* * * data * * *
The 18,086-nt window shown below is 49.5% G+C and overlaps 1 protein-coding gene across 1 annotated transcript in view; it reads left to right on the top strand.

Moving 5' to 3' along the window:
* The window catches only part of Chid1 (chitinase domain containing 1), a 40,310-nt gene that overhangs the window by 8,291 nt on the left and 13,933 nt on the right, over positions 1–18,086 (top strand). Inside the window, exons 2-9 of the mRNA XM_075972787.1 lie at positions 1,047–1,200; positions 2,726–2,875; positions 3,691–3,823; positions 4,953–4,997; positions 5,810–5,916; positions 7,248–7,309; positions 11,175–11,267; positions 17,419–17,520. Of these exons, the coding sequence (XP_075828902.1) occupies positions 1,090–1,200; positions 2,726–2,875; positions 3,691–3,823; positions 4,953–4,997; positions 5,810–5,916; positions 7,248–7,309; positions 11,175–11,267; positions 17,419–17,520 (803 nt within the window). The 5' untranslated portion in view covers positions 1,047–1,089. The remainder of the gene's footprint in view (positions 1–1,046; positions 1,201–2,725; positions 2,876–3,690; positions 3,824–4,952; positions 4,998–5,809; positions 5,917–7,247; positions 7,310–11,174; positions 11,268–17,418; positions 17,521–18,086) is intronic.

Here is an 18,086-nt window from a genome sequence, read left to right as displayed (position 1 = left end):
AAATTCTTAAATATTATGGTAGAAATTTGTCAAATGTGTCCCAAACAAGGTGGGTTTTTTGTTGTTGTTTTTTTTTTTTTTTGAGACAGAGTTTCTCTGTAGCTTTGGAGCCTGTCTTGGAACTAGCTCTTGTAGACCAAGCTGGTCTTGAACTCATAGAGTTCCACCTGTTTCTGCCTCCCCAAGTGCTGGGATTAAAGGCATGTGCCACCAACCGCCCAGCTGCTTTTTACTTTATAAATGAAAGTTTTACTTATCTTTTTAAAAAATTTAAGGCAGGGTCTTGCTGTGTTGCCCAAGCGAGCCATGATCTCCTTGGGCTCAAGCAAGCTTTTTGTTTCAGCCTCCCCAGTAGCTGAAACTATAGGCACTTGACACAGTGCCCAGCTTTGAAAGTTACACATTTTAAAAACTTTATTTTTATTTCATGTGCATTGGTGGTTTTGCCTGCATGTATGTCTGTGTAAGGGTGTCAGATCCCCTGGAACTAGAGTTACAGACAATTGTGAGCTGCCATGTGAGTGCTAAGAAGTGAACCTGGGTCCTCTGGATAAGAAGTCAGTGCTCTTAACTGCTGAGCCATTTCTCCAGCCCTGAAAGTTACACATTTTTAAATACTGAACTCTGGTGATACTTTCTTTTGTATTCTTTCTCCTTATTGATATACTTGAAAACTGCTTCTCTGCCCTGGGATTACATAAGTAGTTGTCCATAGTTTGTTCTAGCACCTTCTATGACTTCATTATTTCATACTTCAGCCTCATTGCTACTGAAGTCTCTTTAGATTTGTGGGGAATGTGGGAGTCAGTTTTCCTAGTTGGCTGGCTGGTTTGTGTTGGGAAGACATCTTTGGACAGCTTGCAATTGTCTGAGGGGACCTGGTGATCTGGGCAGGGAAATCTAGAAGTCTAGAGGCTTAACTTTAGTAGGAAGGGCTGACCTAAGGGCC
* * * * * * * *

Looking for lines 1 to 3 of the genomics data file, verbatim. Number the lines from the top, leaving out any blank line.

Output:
The 18,086-nt window shown below is 49.5% G+C and overlaps 1 protein-coding gene across 1 annotated transcript in view; it reads left to right on the top strand.

Moving 5' to 3' along the window:
* The window catches only part of Chid1 (chitinase domain containing 1), a 40,310-nt gene that overhangs the window by 8,291 nt on the left and 13,933 nt on the right, over positions 1–18,086 (top strand). Inside the window, exons 2-9 of the mRNA XM_075972787.1 lie at positions 1,047–1,200; positions 2,726–2,875; positions 3,691–3,823; positions 4,953–4,997; positions 5,810–5,916; positions 7,248–7,309; positions 11,175–11,267; positions 17,419–17,520. Of these exons, the coding sequence (XP_075828902.1) occupies positions 1,090–1,200; positions 2,726–2,875; positions 3,691–3,823; positions 4,953–4,997; positions 5,810–5,916; positions 7,248–7,309; positions 11,175–11,267; positions 17,419–17,520 (803 nt within the window). The 5' untranslated portion in view covers positions 1,047–1,089. The remainder of the gene's footprint in view (positions 1–1,046; positions 1,201–2,725; positions 2,876–3,690; positions 3,824–4,952; positions 4,998–5,809; positions 5,917–7,247; positions 7,310–11,174; positions 11,268–17,418; positions 17,521–18,086) is intronic.